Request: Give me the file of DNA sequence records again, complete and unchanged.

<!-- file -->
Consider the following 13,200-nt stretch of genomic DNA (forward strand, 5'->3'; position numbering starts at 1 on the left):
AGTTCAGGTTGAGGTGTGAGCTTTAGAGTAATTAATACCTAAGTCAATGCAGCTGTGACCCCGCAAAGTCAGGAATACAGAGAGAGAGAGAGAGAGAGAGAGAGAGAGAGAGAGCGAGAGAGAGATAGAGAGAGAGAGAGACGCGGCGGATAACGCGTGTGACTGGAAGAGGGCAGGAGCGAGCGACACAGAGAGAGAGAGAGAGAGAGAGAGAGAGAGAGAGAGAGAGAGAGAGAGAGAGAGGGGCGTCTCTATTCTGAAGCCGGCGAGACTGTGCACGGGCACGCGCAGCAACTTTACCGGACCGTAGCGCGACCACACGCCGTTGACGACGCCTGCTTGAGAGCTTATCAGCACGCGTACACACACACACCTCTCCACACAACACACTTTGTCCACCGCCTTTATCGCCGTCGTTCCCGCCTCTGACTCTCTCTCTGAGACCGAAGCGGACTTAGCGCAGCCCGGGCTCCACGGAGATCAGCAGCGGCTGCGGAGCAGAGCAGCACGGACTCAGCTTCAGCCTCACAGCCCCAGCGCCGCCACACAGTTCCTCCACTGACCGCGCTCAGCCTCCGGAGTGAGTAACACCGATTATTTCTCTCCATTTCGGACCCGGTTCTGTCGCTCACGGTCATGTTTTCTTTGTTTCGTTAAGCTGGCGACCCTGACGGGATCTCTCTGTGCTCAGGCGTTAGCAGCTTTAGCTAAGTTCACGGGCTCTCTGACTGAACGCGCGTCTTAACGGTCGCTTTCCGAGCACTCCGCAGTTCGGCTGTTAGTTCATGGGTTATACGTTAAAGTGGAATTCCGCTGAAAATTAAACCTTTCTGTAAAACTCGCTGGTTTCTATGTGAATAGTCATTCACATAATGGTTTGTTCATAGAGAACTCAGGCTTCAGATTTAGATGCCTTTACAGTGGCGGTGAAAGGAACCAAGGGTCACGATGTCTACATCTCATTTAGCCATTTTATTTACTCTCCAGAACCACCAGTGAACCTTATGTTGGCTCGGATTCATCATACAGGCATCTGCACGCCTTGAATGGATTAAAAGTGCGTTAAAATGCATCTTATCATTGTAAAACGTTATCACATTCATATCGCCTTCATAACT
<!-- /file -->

Consider the following 13,200-nt stretch of genomic DNA (forward strand, 5'->3'; position numbering starts at 1 on the left):
AGTTCAGGTTGAGGTGTGAGCTTTAGAGTAATTAATACCTAAGTCAATGCAGCTGTGACCCCGCAAAGTCAGGAATACAGAGAGAGAGAGAGAGAGAGAGAGAGAGAGAGAGAGCGAGAGAGAGATAGAGAGAGAGAGAGACGCGGCGGATAACGCGTGTGACTGGAAGAGGGCAGGAGCGAGCGACACAGAGAGAGAGAGAGAGAGAGAGAGAGAGAGAGAGAGAGAGAGAGAGAGAGAGAGGGGCGTCTCTATTCTGAAGCCGGCGAGACTGTGCACGGGCACGCGCAGCAACTTTACCGGACCGTAGCGCGACCACACGCCGTTGACGACGCCTGCTTGAGAGCTTATCAGCACGCGTACACACACACACCTCTCCACACAACACACTTTGTCCACCGCCTTTATCGCCGTCGTTCCCGCCTCTGACTCTCTCTCTGAGACCGAAGCGGACTTAGCGCAGCCCGGGCTCCACGGAGATCAGCAGCGGCTGCGGAGCAGAGCAGCACGGACTCAGCTTCAGCCTCACAGCCCCAGCGCCGCCACACAGTTCCTCCACTGACCGCGCTCAGCCTCCGGAGTGAGTAACACCGATTATTTCTCTCCATTTCGGACCCGGTTCTGTCGCTCACGGTCATGTTTTCTTTGTTTCGTTAAGCTGGCGACCCTGACGGGATCTCTCTGTGCTCAGGCGTTAGCAGCTTTAGCTAAGTTCACGGGCTCTCTGACTGAACGCGCGTCTTAACGGTCGCTTTCCGAGCACTCCGCAGTTCGGCTGTTAGTTCATGGGTTATACGTTAAAGTGGAATTCCGCTGAAAATTAAACCTTTCTGTAAAACTCGCTGGTTTCTATGTGAATAGTCATTCACATAATGGTTTGTTCATAGAGAACTCAGGCTTCAGATTTAGATGCCTTTACAGTGGCGGTGAAAGGAACCAAGGGTCACGATGTCTACATCTCATTTAGCCATTTTATTTACTCTCCAGAACCACCAGTGAACCTTATGTTGGCTCGGATTCATCATACAGGCATCTGCACGCCTTGAATGGATTAAAAGTGCGTTAAAATGCATCTTATCATTGTAAAACGTTATCACATTCATATCGCCTTCATAACT